The title of this Penguin Classic look-alike is taken from a poem that Michael Elmgreen wrote when he was 19 years old. The poem describes, in its own simple, youthful manner, issues of emotional homelessness. Home traditionally alludes to family, local context and nationality--to structures which are pre-set and often disconnected to one's individual desires. For Home is Where the Heart Is, the Norwegian-Danish artist duo asked friends and colleagues to react to their own notions of home--as a place they left... or didn't. Featuring texts and image-based contributions by the likes of Bill Arning, Monica Bonvicini, Jens Hoffmann and David Shrigley, among many others, this volume tackles the issue of emotional homelessness with curious intelligence. Berlin-based Michael Elmgreen (born in 1961 in Denmark) and Ingar Dragset (born in 1969 in Norway) have collaborated since 1995. They have had recent solo exhibitions at the Serpentine Gallery in London and The Power Plant, Toronto.
Published by Hatje Cantz. Text by Tony Benn, Massimiliano Gioni, Amelia Saul.
“Some people find a certain cruelty in parts of our work,” say the rising conceptualist-collaborators Michael Elmgreen and Ingar Dragset, “but they are definitely not more vicious than any real life experiences.” Since 1995, Elmgreen and Dragset have tackled issues of privatization, gentrification, social alienation and the dismantling of social welfare. For their first show at Tanya Bonakdar Gallery in 2001 they papered over the windows with the announcement “Opening Soon Prada.” Pursuing and inverting this theme, in 2005 they installed a mocked-up Prada store on a deserted road near Marfa, Texas. They have recreated hospitals and prison cells, and have reconfigured gallery spaces to spatially deter their would-be audience. “Our aim is to investigate some of the power structures that these spaces derive from, and by exchanging and replacing some of these structures, show how fragile they actually are.” This monograph is the first extensive survey of their work to date.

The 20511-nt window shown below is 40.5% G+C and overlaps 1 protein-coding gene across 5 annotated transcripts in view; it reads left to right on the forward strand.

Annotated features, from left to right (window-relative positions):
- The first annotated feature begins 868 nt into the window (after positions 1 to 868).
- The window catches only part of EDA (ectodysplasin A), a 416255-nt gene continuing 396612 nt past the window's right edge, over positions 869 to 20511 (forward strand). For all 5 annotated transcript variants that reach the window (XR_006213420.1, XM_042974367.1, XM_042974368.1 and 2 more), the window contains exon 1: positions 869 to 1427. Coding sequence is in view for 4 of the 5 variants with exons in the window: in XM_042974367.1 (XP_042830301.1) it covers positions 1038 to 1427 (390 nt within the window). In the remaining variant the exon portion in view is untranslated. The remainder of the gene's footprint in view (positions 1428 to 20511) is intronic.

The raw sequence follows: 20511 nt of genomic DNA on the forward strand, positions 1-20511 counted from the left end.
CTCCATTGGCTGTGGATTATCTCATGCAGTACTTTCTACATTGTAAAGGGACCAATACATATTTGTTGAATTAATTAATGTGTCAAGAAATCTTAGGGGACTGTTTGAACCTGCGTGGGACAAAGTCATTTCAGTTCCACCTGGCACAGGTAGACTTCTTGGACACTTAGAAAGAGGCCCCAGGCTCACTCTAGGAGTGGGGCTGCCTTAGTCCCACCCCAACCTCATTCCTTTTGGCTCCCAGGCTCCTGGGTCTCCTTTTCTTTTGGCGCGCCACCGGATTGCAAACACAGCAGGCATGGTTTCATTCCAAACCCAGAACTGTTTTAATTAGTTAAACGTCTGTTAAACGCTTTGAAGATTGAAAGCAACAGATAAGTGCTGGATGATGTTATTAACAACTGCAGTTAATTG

Published by Walther König, Köln. Text by Yvonne Force Villareal, Doreen Remen.
In the middle of the West Texas desert, on a country road leading to the small town of Marfa--made famous in the 1950s by James Dean's last film, Giant, and in the 1970s by the cantankerous Minimalist sculptor, Donald Judd and his Dia-supported Chinati Foundation--the Berlin artistic collaborators Michael Elmgreen and Ingar Dragset recently erected a very small, unmanned Prada boutique--a permanent sculpture for the art tourists who now flock to this region in higher numbers each season. The year was 2005. Completely isolated from its usual urban context, Elmgreen and Dragset's symbol of luxury and capitalist promise still sits in that romantic landscape, jarringly juxtaposed with Marfa's hard-working native inhabitants, albeit with graffiti now scrawled on the exterior walls. This concise project book documents the construction of the adobe structure, the installation of the shoes and bags, the surrounding landscape and the opening party.
Published by Walther König, Köln. Essays by Renée Green, Jens Haaning, Hans Ulrich Obrist, Howard Becker, Stephan Schulmeister, Armin Thurnher and Werner Vogt.
In its installed form, The Welfare Show shifts shape from venue to venue, with viewers sometimes experiencing it from as far away as a museum's offices, through binoculars. This documentation of the project--which addresses its title political and social topic with verve and indignation--is bound to mimic the system it critiques, in a series of folders with each of more than 90 contributions filed alphabetically.
PUBLISHER WALTHER KöNIG, KöLN
BOOK FORMAT Hardcover, 12.75 x 11.5 in. / 224 pgs / 180 color.
PUBLISHING STATUS PUB DATE 3/1/2006 Out of print
DISTRIBUTION D.A.P. EXCLUSIVE CATALOG: SPRING 2006 p. 149
PRODUCT DETAILS ISBN 9783883759678SDNR30 LIST PRICE: $58.00 CDN $70.00
AVAILABILITY Not available
STATUS: Out of print | 11/28/2010
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Published by Hatje Cantz Publishers. Edited by Beatrix Ruf. Essays by Markus Brüderlin and Dan Cameron.
Fascinated with the White Cube, the neutral yet ideologically charged, institutionalized container for art, Elmgreen & Dragset's project for the Kunsthalle Zurich transformed the museum into a construction site of sorts--a construction site for art. Taking Place revealed and suspended the state in which non-public, art administrative space is reorganized into public, art presentation space.